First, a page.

“I have been begging the owner of a house, which is under construction to give a room to my family. I have two of my sons and their wives and myself and all the children all living in one room. There are 13 of us living in this one small room.  I didn’t bring anything with me from Syria, I just managed to find these mattresses here and I have nothing else.  If we move to this house we will have to finish the toilets, as they are not working. We won’t have a stove to take, as the one we have here isn’t ours. In summer its cold and in winter it is freezing but
I have no choice.”

“It would be better to have some warmth. If I could find a room similar to this but bigger I would definitely rent it. But we need more room, in the other house the rooms are much bigger but we would need to buy some stoves as there are no windows or doors.  For the time being though I am not planning to buy any as I don’t have any money. The problem is that this room is not equipped for 13 people to live here; it’s too small.”

“Living here is worse than in Syria, here we have to keep worrying about every detail. We hope that God will help us and change our living conditions.”

“We need bread for the children; we don’t have any food at all. I plan to try to sell some items to get some money. My son sold his mobile phone for $14 so that we could get some food but that has finished now and now we have no more food. None of us has eaten anything today. I bought some pickles with me from Syria but they are gone now and now we have no food at all, even for the children. Our dignity prevents us from begging for food but this is a major problem that we are facing. “

“The feeling is very tough and hard all of the time. I get anxious because I can’t manage to get food for my family. They get anxious as well, we all get anxious and try to avoid the subject because we don’t have any other choice.”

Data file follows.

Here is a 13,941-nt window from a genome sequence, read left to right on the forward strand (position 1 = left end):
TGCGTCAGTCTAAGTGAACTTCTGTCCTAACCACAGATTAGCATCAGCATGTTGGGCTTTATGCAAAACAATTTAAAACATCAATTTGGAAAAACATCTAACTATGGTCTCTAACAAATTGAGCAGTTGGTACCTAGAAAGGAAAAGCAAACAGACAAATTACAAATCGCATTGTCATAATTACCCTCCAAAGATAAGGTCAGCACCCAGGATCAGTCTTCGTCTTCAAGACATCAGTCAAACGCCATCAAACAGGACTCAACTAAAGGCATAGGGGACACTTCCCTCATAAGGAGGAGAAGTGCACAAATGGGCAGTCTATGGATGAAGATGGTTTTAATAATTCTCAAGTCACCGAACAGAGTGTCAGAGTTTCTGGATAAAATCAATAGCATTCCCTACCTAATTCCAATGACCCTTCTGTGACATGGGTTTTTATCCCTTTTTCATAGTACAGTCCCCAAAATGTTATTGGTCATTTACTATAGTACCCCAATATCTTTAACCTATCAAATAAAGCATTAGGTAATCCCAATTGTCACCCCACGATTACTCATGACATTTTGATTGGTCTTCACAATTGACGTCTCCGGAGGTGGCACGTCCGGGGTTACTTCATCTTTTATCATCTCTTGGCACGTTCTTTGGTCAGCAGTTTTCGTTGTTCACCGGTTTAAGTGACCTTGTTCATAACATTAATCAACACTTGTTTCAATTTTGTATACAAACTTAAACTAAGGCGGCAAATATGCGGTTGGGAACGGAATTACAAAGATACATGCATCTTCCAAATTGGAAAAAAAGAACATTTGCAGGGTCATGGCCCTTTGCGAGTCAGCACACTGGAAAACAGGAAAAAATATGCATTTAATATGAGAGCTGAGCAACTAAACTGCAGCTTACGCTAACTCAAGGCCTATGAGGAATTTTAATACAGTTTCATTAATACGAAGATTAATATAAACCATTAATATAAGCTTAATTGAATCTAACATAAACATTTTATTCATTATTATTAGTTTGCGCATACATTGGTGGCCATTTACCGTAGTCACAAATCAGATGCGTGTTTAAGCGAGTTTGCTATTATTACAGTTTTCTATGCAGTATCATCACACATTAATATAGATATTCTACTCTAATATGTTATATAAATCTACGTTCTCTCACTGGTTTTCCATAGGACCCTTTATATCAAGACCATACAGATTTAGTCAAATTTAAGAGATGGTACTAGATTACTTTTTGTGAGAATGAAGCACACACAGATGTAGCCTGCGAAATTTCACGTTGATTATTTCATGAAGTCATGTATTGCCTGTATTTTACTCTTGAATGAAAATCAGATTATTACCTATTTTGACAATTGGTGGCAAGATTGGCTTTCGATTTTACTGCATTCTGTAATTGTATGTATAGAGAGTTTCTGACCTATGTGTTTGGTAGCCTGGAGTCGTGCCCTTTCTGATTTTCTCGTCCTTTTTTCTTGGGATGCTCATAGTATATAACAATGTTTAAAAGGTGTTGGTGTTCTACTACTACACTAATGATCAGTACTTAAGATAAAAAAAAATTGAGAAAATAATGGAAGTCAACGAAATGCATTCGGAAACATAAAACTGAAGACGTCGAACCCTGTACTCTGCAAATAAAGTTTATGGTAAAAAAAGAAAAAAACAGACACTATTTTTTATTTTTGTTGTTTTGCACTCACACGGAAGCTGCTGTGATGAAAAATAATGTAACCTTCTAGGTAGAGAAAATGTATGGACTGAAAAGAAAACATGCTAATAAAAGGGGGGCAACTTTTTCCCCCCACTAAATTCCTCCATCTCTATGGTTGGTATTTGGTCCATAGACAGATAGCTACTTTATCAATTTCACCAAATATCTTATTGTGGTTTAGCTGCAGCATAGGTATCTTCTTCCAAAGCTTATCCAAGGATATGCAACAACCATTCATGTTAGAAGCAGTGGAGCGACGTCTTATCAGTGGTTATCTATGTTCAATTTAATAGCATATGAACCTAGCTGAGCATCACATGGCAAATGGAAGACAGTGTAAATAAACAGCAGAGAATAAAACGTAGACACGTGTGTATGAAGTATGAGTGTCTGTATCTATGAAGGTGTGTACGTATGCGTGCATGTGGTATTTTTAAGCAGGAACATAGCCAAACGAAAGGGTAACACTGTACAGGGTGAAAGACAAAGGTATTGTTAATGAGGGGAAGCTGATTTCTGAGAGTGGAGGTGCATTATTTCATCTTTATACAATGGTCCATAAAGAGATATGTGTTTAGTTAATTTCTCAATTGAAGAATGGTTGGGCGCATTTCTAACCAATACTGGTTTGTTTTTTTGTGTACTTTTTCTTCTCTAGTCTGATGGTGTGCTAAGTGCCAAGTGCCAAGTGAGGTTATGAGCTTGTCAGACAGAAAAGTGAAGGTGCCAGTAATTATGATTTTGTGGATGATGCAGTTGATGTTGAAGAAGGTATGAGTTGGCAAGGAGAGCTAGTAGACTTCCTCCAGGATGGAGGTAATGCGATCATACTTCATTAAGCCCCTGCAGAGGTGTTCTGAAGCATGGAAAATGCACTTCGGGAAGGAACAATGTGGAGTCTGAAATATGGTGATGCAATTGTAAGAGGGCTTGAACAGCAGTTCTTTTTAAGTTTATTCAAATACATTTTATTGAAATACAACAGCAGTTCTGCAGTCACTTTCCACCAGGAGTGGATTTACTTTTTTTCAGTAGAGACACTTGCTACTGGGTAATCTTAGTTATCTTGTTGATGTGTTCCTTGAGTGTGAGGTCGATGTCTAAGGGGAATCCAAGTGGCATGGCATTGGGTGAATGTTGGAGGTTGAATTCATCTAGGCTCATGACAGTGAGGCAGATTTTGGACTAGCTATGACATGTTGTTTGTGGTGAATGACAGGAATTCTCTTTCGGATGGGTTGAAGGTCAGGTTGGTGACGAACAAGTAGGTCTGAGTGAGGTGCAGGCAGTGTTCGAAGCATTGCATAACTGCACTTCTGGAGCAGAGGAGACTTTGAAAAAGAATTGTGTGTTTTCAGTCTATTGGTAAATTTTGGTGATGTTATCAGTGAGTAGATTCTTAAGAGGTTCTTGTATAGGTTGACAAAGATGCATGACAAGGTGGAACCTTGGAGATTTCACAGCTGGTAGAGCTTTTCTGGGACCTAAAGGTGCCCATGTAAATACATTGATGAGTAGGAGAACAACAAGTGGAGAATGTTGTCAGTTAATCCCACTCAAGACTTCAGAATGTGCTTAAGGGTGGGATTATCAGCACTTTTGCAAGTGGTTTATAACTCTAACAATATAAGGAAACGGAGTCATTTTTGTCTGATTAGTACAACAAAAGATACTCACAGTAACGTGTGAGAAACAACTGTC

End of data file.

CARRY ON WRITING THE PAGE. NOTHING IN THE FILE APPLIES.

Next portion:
“What I need is a better shelter for all of us. I hope that the owner of the house under construction will rent it to us for a good price and we can move there.

We need to manage what we are doing otherwise we would just stay in this room and do nothing. We feel that we need to move and to have a bigger shelter for a good price. I will try and use some blankets for curtains to make it warmer, I will try lots of things to make it warm. I will do my best but I hope that God will help us.”

“My son has registered with UNHCR but has so far not received anything. It is such a difficult situation to be in, especially with the snowy weather.”

“It’s been 10 years since the last time I was happy. After the death of my husband I don’t remember being happy anymore.  After he died I took on such a lot of responsibility, trying to make sure the family is happy. Now we have to adapt to what we have.”

“When I get nervous and angry I get pains in my chest. I haven’t had a good sleep or a good rest for two months. I am anxious all night long thinking of our situation and when this happens I start getting pains in my chest and my body. It is very difficult, I go tot sleep and I am anxious, I wake up and I am anxious, I spend all day long being anxious.”

“I plan to stay in Lebanon for now, I can’t go back to Syria with my children whilst there is a war and I don’t have any other solution. I am loosing hope. I want my final days to come.” 

Syria crisis: Support Oxfam’s response

Author: Amy Christian
Archive blog. Originally posted on Oxfam Policy & Practice.